I cast in two deadbaits and sat back to await developments. Little happened for a while, the odd fish turned, mostly small stuff but I did see a large dark salmon roll at one point, probably a returning fish. After a while, the float on one rod started to bob. I picked up the rod and waited but the bobbing stopped. I put the rod down again and after ten minutes or so it started to bob again, only to stop once more. Over the next hour this performance was repeated several times and I decided that some "nuisance" fish was the culprit, probably a chub or a trout.

In time the nuisance fish must have lost interest and all was quiet until I became aware of some movement to my left. Something large had splashed, or maybe just submerged and though I hadn't seen what caused it, I did see a line of bubbles move quickly upstream, past me until it reached the ancient fallen tree. Few creatures behave in such a fashion but I had seen this before and I was fairly sure an otter was responsible. I waited and sure enough after a while I saw a large otter emerge from beneath the tree and travel back downstream against the far bank, utilising the current to speed its passage.

Was this responsible for my lack of action so far? The answer came soon enough when a whole family of otters came swimming upstream rolling, splashing and playing in front of me. Four of them disappeared under the tree and then a straggler came up and joined them. I had never seen more that two otters together before and I sat transfixed by the sight. Before long they came out from their holt, for that is what the old tree had become, and played on the ice and in the water before me. It was a rare sight and one I managed to capture on film.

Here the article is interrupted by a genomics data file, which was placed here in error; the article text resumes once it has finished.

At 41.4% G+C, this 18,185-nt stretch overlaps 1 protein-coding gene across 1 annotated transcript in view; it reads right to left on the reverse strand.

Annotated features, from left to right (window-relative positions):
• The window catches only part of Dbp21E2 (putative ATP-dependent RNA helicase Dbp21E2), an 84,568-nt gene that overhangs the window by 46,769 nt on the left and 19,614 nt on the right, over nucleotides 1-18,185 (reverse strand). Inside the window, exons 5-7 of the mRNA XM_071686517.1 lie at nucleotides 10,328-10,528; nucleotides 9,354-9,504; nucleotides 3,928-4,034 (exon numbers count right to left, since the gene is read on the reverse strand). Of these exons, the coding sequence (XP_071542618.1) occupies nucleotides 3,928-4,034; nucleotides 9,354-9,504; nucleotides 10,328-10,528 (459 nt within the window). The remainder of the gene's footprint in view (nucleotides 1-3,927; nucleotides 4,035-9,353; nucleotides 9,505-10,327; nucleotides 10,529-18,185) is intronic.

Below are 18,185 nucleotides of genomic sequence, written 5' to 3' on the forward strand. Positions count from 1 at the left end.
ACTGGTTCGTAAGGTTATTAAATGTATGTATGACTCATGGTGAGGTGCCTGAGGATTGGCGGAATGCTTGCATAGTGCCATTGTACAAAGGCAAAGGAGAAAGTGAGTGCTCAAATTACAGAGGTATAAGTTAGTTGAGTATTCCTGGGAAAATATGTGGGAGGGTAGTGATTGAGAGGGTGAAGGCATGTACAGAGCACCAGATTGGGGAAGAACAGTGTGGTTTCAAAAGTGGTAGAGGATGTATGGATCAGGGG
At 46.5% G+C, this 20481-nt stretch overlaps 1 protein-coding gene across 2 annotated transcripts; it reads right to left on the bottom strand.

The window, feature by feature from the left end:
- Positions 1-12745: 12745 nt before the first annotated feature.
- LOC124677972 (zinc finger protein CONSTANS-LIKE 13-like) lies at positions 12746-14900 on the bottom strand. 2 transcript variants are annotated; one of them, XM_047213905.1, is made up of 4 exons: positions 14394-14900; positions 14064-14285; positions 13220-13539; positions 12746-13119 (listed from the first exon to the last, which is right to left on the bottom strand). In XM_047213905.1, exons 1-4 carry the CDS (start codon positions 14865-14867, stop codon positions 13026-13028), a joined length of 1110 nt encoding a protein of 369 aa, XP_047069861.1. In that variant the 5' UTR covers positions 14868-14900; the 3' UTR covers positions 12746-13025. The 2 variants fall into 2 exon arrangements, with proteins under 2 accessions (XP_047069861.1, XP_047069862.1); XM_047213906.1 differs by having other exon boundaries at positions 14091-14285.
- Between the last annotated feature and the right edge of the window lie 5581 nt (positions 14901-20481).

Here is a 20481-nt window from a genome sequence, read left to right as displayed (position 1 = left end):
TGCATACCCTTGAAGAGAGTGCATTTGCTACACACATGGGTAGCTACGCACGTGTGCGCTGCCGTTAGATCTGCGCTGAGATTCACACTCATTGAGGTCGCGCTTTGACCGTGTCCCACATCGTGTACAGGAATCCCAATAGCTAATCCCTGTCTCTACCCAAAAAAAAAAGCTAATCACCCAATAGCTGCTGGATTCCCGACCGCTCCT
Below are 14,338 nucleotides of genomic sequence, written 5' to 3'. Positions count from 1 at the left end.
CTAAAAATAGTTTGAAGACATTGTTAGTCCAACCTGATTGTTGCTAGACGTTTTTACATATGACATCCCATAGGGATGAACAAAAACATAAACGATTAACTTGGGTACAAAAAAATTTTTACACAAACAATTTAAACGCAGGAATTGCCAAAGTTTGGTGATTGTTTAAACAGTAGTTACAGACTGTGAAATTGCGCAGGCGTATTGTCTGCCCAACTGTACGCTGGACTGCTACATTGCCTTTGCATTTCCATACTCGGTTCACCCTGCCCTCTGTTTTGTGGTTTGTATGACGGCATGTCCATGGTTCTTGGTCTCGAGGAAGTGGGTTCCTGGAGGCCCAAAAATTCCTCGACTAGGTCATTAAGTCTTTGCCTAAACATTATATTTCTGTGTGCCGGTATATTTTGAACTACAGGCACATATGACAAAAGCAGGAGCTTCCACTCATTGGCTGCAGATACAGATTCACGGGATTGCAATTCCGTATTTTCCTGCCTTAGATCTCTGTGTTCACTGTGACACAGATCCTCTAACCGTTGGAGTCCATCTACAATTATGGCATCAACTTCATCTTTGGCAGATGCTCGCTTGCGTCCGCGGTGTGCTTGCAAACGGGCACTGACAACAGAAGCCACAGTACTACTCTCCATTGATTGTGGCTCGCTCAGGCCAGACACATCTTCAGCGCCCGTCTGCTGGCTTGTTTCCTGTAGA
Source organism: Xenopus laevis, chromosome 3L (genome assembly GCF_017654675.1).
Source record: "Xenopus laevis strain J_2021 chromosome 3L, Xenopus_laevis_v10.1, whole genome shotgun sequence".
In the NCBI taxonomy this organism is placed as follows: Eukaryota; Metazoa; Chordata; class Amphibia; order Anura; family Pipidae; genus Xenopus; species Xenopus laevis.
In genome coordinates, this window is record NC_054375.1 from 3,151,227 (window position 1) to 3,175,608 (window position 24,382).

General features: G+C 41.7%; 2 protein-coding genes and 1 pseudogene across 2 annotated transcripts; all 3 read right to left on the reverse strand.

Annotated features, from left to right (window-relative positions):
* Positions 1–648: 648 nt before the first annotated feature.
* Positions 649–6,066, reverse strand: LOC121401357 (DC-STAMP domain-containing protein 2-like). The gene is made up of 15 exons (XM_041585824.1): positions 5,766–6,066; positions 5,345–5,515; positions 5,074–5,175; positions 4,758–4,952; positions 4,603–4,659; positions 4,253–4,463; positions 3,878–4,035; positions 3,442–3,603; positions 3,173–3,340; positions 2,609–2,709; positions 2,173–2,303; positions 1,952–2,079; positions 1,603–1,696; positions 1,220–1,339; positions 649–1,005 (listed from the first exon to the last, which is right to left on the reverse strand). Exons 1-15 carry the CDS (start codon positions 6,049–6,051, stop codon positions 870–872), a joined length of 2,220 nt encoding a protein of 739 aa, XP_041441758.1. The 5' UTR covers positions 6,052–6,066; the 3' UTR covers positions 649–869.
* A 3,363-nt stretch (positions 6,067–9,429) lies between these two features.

I packed up. There was little point in fishing right on top of an otter's holt, even the most stupid pike wouldn't set up home there and I had to accept that the competition at my two chosen venues was too hot for me. That said, I was truly thrilled to see those otters and absolutely delighted to get pictures of them. There are those in the angling world who would have otters done away with but not me, they are a predator, just like the pike I want to catch and for too long predators have been persecuted. Better to make room for them and enjoy their presence in my view.

As I tramped away from the river I heard a loud PLOP and turned back to see a kingfisher burst from the water and land on a branch, a minnow thrashing in its beak. What a fabulous sport this is, most people never get to enjoy such sights.


Paddy Pike said...

The footage of the Otters is fantastic, I could have watched them all day had i been there, They are a great creature and very playfull,

Andrew Kennedy said...

Hear hear, re: the otters and predator persecution, Eric. Like it or not anglers, the otter is a natural top-line predator which belongs in our rivers every bit as much as the pike does. There are only so few of them because humans persecuted them to the verge of extinction so they wouldn't eat "our" precious salmon & trout! Most water ecosystems have at least one natural mammalian predator which has adapted to hunt fish with a very important role to play. In the British Isles, ours is the otter, no further discussion should be needed!
Great footage of the otter family anyway and a very interesting read.